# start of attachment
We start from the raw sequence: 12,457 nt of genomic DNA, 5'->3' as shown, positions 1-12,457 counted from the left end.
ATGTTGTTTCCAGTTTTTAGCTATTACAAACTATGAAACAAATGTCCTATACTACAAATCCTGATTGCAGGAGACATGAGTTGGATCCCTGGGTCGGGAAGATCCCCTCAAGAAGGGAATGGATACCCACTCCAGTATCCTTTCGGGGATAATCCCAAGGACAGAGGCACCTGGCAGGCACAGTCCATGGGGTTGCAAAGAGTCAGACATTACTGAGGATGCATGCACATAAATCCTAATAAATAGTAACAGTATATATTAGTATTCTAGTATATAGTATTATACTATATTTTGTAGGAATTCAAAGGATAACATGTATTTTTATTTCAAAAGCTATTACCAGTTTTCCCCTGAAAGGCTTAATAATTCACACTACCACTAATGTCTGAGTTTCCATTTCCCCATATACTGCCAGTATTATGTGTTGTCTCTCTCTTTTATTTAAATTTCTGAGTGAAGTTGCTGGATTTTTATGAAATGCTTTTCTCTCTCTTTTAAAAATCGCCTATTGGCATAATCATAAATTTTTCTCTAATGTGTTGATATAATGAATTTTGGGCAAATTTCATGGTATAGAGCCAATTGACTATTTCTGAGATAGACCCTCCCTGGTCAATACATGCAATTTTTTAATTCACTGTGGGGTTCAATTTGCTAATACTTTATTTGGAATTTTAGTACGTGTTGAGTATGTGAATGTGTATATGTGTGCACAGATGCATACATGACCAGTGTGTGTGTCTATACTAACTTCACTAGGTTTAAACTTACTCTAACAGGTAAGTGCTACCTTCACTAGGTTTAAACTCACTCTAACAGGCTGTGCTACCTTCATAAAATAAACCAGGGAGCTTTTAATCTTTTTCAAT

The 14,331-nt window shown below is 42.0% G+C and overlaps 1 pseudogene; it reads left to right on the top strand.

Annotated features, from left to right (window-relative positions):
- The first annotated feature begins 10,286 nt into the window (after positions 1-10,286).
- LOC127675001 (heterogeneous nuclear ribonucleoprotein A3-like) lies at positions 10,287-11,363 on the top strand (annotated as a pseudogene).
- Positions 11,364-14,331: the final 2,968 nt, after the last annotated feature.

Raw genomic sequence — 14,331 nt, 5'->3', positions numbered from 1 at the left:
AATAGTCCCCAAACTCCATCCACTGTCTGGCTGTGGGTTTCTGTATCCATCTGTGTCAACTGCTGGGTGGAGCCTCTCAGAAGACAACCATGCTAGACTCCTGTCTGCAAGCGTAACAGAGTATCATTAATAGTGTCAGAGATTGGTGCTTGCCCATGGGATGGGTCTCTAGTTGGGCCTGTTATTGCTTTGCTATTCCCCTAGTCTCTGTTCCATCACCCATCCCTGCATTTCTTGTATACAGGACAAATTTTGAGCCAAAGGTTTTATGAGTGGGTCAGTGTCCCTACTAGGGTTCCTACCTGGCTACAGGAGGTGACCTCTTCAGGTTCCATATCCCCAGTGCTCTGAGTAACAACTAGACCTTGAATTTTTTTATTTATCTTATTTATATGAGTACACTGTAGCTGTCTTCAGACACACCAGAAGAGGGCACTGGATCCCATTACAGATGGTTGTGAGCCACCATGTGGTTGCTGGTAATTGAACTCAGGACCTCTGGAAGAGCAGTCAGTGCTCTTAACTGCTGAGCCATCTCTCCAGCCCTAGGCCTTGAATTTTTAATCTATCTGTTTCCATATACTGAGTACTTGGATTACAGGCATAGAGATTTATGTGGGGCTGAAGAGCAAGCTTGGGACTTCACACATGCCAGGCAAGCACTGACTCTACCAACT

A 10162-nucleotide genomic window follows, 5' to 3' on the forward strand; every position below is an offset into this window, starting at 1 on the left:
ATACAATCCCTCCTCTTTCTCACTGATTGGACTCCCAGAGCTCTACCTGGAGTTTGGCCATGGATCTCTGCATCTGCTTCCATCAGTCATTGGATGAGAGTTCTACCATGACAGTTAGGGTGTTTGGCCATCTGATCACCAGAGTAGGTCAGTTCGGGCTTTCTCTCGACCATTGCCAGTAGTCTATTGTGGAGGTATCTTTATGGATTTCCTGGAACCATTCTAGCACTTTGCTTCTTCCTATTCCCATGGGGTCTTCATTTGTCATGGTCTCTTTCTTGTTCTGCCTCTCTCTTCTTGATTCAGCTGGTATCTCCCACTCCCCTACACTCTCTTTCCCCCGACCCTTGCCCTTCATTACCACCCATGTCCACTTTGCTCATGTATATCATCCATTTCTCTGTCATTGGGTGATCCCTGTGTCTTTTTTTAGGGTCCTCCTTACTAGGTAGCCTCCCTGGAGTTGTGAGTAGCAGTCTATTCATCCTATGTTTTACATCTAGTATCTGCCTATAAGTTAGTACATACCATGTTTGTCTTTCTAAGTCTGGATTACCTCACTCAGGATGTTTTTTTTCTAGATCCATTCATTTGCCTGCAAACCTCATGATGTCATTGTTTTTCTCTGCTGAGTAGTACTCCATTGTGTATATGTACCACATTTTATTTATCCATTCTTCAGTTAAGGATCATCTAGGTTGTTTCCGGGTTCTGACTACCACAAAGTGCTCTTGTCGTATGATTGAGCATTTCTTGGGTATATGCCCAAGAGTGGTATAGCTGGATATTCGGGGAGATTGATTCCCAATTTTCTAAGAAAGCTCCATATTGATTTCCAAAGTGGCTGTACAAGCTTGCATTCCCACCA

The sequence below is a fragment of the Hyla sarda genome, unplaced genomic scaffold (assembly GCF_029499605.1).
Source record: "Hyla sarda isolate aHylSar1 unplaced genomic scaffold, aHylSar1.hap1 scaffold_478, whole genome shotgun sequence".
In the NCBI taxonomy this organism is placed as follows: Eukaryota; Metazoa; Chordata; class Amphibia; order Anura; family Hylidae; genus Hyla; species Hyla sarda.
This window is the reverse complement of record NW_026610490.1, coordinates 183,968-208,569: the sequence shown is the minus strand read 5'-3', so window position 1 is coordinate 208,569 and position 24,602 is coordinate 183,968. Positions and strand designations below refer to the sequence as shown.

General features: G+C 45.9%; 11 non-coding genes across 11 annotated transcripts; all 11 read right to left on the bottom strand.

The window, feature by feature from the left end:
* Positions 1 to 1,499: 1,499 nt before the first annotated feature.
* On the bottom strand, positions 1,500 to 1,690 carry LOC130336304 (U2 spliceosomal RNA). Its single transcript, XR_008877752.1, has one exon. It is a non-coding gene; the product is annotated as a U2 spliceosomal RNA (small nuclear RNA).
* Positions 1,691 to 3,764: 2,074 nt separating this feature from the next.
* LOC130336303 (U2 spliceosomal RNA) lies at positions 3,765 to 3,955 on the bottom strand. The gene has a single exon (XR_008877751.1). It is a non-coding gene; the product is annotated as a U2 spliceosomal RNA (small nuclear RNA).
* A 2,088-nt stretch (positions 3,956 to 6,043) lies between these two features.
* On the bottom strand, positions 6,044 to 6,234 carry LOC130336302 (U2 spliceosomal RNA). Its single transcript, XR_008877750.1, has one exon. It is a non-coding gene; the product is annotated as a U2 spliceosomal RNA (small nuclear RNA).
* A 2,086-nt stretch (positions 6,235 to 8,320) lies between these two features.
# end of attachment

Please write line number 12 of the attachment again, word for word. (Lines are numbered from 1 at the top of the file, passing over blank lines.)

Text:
The sequence below is a fragment of the Hyla sarda genome, unplaced genomic scaffold (assembly GCF_029499605.1).